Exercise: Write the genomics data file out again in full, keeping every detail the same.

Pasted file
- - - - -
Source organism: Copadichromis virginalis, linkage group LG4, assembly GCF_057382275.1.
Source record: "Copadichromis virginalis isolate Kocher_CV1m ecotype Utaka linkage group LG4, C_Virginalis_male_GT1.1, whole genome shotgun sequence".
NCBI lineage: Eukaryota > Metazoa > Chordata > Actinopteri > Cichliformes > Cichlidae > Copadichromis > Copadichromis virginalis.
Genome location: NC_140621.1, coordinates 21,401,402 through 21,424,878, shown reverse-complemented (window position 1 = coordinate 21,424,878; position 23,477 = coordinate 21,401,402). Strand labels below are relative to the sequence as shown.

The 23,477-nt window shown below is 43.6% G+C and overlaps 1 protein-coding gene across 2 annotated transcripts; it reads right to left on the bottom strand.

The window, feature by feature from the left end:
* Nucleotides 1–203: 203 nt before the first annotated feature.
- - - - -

Source organism: Copadichromis virginalis, linkage group LG4, assembly GCF_057382275.1.
Source record: "Copadichromis virginalis isolate Kocher_CV1m ecotype Utaka linkage group LG4, C_Virginalis_male_GT1.1, whole genome shotgun sequence".
NCBI lineage: Eukaryota > Metazoa > Chordata > Actinopteri > Cichliformes > Cichlidae > Copadichromis > Copadichromis virginalis.
Genome location: NC_140621.1, coordinates 21,401,402 through 21,424,878, shown reverse-complemented (window position 1 = coordinate 21,424,878; position 23,477 = coordinate 21,401,402). Strand labels below are relative to the sequence as shown.

The 23,477-nt window shown below is 43.6% G+C and overlaps 1 protein-coding gene across 2 annotated transcripts; it reads right to left on the bottom strand.

The window, feature by feature from the left end:
* Nucleotides 1–203: 203 nt before the first annotated feature.